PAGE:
A rare copy of the 1916 Proclamation has been donated to University College Cork.

It is one of around 50 original copies still in existence and was personally held by Richard Gogan, reputedly the youngest member of the GPO garrison during the 1916 Rising.

It has been donated to UCC by Liam and Kaye Cronin.

One thousand copies of the Proclamation were printed at Liberty Hall in Dublin on Easter Sunday 1916.

It was read from the steps of the GPO on Easter Monday morning by Pádraig Pearse, one of the leaders of the rising, in the presence of the other signatories of the document.

That marked the beginning of the Easter Rising and Ireland's push for self-determination.

The Proclamation donated to UCC belonged to Richard Gogan. He came from a strongly republican family and joined the Volunteers at the age of 14.

He was reputedly the youngest member of the GPO garrison during the 1916 Rising.

Gogan attended to James Connolly after he was wounded and was one of the stretcher-bearers for Connolly when the GPO was evacuated. It is known that he carried his copy of the Proclamation with him from the GPO.

Gogan went on to become a founding member of Fianna Fáil and a TD for Dublin North West from 1954 to 1977. He died in 1982.

His copy of the Proclamation was said to have been his proudest possession.

Liam and Kaye Cronin came into possession of Richard Gogan's copy of the Proclamation in 1998 through Éamonn de Búrca, who is considered one of the world’s leading dealers in Irish antiquarian books and manuscripts.

Liam and Kaye Cronin, who are originally from Cork and live in London, are donating the copy of the Proclamation to UCC.

"UCC is a university with deep heritage in Irish history and it is wonderful that this remarkable document will now be preserved here for future generations," Mr Cronin said at the handover ceremony.

President of UCC Prof John O'Halloran thanked the Cronins for their generous donation.

"We are honoured to have become the guardians of this unique Proclamation and I wish to thank Liam and Kaye for their wonderful gift," he said.

"In a matter of weeks, UCC will host Ireland's National Conference on the Civil War and this donation further recognises UCC as a centre for Irish history and the preservation of our rich national heritage."

The Proclamation will be on display to the public in the university’s Glucksman Gallery from 8-12 June from 10am-5pm.

Eventually, it will be on public display in UCC’s planned Treasures Gallery, a fully secure and serviced space for public display and interpretation of important and unique material from the UCC Collections.

In addition to the Proclamation, the Cronins have also gifted €500,000 to support students from under-represented socio-economic backgrounds at undergraduate and PhD level.

"The Daniel and Margaret Cronin Advancing Access Scholarships" will be created at UCC in honour of Mr Cronin’s parents.

The Proclamation is believed to have been composed by Pearse, with some changes and amendments made by Connolly and Thomas MacDonagh.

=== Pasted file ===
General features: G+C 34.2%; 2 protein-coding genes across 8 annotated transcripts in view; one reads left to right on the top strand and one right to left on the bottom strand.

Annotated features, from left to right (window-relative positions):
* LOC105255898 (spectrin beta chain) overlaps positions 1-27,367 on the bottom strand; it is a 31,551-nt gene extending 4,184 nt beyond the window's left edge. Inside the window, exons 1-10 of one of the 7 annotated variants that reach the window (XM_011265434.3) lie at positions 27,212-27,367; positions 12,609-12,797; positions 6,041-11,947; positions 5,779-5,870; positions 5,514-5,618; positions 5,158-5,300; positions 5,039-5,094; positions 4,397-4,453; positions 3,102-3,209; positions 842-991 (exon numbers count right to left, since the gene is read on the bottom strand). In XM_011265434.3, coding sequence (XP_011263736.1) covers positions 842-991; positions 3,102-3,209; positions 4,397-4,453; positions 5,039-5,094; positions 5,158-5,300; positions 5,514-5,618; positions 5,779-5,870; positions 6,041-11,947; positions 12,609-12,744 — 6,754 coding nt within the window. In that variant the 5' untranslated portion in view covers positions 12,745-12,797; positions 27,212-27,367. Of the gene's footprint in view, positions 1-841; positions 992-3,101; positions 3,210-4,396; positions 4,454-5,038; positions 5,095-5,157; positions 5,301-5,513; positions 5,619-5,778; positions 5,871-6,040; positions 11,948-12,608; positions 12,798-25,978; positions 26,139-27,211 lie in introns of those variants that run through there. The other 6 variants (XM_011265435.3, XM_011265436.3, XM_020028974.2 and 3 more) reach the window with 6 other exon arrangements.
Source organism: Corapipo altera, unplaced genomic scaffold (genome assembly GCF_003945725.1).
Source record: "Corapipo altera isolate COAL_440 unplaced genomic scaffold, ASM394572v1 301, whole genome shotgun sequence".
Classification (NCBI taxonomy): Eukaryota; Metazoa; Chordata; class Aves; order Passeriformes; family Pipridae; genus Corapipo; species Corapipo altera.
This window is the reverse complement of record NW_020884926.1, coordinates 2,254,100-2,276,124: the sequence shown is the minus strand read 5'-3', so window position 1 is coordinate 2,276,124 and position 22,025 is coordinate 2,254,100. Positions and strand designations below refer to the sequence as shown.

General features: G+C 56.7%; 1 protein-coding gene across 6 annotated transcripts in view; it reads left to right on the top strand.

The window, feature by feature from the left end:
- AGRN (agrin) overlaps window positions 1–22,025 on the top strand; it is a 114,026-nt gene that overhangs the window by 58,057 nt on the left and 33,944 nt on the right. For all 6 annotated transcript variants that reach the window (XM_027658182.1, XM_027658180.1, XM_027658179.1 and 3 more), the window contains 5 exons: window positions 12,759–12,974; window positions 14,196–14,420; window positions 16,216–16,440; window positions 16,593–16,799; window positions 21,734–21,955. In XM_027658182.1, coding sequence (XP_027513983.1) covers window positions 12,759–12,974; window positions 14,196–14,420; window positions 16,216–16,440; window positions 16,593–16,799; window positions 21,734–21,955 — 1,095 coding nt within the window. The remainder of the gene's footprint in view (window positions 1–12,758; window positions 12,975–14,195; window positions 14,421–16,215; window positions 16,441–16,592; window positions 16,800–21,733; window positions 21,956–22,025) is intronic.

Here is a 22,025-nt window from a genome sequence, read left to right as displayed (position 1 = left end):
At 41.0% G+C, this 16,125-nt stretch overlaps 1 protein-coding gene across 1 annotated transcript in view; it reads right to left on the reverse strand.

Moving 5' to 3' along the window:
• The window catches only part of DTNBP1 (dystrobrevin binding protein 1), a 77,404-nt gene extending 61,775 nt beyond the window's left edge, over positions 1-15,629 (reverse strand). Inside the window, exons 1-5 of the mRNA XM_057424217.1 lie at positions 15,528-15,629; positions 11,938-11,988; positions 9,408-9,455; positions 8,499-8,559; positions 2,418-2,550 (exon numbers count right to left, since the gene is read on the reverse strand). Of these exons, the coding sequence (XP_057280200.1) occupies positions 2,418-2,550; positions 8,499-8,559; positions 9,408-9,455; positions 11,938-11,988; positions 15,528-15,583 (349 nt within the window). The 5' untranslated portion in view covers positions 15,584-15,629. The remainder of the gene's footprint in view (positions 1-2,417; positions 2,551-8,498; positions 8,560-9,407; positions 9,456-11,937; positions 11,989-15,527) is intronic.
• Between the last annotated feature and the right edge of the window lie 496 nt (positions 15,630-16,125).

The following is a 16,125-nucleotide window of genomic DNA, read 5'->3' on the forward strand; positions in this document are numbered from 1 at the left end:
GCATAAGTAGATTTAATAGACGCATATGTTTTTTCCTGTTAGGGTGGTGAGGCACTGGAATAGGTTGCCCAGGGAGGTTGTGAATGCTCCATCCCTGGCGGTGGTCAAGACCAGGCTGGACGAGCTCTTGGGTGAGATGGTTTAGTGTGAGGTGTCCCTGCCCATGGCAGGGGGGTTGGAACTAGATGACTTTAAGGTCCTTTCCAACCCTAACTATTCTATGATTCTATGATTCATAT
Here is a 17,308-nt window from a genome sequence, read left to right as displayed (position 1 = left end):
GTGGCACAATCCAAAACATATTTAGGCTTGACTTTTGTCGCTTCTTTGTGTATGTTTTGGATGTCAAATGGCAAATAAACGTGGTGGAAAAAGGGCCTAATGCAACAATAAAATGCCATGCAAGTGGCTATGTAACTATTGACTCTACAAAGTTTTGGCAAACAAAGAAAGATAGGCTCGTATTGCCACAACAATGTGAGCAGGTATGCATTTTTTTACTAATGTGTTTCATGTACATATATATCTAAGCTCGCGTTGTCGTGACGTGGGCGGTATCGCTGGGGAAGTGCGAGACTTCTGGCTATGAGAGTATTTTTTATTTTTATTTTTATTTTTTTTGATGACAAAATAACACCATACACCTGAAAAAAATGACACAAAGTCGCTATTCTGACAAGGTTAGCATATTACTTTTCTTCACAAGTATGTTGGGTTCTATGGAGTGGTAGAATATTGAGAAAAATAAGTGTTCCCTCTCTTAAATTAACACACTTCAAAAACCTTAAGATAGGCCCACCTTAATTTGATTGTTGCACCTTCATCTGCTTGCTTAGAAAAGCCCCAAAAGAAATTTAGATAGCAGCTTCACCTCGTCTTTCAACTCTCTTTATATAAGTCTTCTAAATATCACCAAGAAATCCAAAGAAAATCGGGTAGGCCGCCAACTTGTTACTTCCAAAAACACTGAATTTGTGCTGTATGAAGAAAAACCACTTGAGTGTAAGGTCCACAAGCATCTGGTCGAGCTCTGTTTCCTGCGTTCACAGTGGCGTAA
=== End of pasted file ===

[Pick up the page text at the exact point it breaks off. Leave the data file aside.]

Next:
A print run of 2,500 copies was planned, with the intention of supplying the country, as well as the city. Because of the difficulties encountered in the printing process, it is likely that no more than 1,000 copies were in fact printed.

It was printed on an old Wharfdale Double-Crown, printing machine. The work commenced around midday on Sunday 23 April and was completed at approximately 1am on Easter Monday morning. Connolly organised and oversaw all arrangements for printing and distribution.

The printer was Christopher Brady, and the compositors were Michael Molloy and Liam O’Brien. All had previously been employed in the work of printing The Workers Republic for Connolly.

Brady, who worked the machine throughout, described his task as one of great difficulty. He found it hard to ink the type evenly and the rollers refused to maintain an even pressure, with the result that nearly all copies show much smudging in some parts and faint printing in others.

In the beginning, an attempt was made to set the entire document at the one time, but it was found this was not viable as there was not enough type available, and it had to be set in two stages.

The UCC copy conforms in size and type of paper, and also contains all the attendant typographical inexactitudes and irregularities.

This copy also displays clearly that the original Proclamation was in fact printed in two parts, as the distance between the last two paragraphs and the top half varies in size.

The type for the second section or bottom half was still in the press when British soldiers entered Liberty Hall on Thursday 27 April, 1916.

Around 1940, the printer, Christopher Brady, examined the copy of the Proclamation now donated to UCC and confirmed it was an authentic, original example printed by him on Easter Sunday 1916.

The 1916 Proclamation of the Irish Republic is the foundation document of modern Irish nationhood. Experts say it is perhaps the single most important and most iconic document in the context of modern Irish history.

It is a single broadsheet, approximately 76cm by 49cm, and there are no more than 50 to 60 original copies in existence, with approximately 30 of these in public institutions.